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What about all the contact area between the top of the keel and the keel stub or inset? We did just what you described, and still had to use severe measures to get the keel to drop. This included grinding through the exterior skin into the core to access the joint inside the inset, all the way around the keel, followed by driving steel wedges into the joint all the way around. Had to reglass the entire inset afterward. Should have been a simple job, ended up costing the owner a fortune. The designers were in agreement that a flexible bond is superior, to prevent the chance of the joint cracking in a hard grounding.
I'm sure either method carried out correctly is fine. To me flexible suggests movement and movement plus stress means strain. If my keel, new 5 years ago lasts the 30 years the original keel did I'll be 101. The old keel was only changed for a better design. It had no structural problems.
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Old 27-08-2015, 08:25   #35
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Re: Theoretical Keel Question (Encapsulate a Bolt-on)

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Sounds like that was because a crane was used. I've only used a travel hoist capable of lifting a much larger vessel. I was just assisting a couple of boatbuilders and the travel hoist driver who were experienced in that part of the operation. The travel hoist slings didn't spring at all. I hope your friend is OK.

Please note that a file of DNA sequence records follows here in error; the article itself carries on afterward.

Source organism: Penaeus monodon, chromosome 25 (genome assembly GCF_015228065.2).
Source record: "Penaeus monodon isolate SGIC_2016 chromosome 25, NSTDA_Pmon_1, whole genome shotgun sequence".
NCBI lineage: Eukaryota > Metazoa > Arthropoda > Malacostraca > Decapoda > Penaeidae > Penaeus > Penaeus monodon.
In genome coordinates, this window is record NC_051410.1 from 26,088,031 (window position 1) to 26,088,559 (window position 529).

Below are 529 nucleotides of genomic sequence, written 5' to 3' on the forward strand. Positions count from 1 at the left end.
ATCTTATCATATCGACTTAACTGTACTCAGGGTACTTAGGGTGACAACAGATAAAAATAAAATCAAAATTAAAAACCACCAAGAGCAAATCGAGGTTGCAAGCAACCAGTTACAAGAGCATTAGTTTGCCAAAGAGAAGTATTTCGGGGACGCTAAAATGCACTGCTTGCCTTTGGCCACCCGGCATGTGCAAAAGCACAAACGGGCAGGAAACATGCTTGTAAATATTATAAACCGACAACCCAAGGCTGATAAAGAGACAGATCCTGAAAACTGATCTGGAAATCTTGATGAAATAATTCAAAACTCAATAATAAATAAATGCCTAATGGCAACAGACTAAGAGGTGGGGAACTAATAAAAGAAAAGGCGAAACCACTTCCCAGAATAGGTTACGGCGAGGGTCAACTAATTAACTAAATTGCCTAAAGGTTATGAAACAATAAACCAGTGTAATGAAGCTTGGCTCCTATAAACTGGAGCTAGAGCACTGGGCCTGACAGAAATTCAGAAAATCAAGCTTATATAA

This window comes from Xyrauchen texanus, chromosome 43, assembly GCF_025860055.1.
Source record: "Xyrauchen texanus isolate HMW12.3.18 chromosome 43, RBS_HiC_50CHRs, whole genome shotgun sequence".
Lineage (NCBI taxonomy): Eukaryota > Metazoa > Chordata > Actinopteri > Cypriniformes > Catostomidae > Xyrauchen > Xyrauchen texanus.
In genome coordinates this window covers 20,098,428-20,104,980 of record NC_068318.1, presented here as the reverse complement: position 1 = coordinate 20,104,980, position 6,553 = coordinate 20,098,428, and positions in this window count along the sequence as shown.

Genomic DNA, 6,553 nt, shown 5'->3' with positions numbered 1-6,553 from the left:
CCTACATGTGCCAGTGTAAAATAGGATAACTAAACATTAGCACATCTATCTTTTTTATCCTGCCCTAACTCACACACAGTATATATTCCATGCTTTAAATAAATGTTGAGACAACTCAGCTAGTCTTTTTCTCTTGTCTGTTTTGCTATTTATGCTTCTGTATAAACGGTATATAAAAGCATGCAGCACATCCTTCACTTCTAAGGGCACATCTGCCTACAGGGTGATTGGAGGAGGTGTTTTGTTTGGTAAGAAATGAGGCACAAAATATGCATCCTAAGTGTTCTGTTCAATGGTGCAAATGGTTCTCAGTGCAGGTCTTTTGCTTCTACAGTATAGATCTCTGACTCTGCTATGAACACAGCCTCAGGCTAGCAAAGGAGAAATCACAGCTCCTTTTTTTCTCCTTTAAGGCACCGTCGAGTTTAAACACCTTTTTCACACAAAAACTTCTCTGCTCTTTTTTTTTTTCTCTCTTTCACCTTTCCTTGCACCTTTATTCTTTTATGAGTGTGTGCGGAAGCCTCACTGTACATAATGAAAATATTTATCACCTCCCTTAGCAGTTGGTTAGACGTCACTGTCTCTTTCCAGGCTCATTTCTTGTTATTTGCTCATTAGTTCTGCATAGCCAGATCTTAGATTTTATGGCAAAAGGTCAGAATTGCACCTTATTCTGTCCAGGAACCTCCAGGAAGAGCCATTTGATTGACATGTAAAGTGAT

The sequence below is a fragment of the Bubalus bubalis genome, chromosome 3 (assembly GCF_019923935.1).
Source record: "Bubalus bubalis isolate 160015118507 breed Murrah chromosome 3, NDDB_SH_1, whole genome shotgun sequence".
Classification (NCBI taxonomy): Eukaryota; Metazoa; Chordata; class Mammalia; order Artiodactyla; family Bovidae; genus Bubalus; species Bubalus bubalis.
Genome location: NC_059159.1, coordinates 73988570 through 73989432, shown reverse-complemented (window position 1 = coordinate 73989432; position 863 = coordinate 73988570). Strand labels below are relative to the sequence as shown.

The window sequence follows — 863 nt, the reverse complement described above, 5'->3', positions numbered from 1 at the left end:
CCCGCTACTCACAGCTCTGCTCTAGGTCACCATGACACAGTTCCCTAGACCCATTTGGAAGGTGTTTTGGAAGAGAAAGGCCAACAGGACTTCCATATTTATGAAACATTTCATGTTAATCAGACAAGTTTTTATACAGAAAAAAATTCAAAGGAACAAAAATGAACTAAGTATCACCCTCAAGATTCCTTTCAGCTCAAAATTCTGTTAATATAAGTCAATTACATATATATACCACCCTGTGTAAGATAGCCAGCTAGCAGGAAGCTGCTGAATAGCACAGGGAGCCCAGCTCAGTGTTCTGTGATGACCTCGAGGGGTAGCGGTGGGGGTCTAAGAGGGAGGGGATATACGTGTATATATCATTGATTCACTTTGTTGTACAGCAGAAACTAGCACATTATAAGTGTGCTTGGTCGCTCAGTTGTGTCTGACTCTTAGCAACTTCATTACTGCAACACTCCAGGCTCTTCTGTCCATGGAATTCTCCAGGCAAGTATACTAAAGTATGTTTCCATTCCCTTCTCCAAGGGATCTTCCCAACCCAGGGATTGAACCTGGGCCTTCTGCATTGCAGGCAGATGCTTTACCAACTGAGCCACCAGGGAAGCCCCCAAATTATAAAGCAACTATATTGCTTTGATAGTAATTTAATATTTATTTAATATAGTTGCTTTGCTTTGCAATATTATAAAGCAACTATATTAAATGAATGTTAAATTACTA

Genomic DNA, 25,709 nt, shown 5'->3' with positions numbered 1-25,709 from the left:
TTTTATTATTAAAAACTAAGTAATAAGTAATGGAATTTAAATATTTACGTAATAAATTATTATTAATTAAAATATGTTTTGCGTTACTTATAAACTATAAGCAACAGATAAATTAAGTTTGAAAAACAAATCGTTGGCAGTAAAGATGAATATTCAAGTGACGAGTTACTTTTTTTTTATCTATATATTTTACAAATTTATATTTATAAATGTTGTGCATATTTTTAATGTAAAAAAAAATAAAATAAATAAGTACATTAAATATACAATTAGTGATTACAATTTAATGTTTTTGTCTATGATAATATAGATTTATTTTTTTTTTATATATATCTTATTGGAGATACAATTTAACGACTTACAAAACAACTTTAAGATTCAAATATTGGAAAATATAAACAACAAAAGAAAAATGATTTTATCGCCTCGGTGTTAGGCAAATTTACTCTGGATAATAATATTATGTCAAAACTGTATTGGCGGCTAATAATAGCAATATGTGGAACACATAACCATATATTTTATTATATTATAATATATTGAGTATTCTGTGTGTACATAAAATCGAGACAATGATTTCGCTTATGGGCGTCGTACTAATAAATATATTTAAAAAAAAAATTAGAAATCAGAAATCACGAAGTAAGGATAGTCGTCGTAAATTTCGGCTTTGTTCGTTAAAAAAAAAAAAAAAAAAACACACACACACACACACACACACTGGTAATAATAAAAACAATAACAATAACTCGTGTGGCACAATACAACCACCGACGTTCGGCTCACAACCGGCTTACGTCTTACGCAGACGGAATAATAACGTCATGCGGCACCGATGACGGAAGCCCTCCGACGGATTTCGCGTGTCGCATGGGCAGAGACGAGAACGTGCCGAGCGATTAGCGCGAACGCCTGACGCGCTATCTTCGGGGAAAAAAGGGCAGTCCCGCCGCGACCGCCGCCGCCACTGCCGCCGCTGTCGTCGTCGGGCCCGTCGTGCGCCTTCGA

Thanks for the good wishes :-)

The incident happened so long ago that if travel hoists even existed, they hadn't reached these shores yet. All manner of equipment was used then which would be outlawed by "WorkSafe" (Workers Compensation Board) today.

To add insult to injury, my friend was an engineer (P.Eng.) and actually a good one, if quite young. I cannot imagine how he could have failed to foresee, and account for, the springiness in the setup.

He went on to build a successful yacht maintenance business. Talk about making lemonade from the lemons life hands you :-)

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Old 27-08-2015, 08:37   #36
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Re: Theoretical Keel Question (Encapsulate a Bolt-on)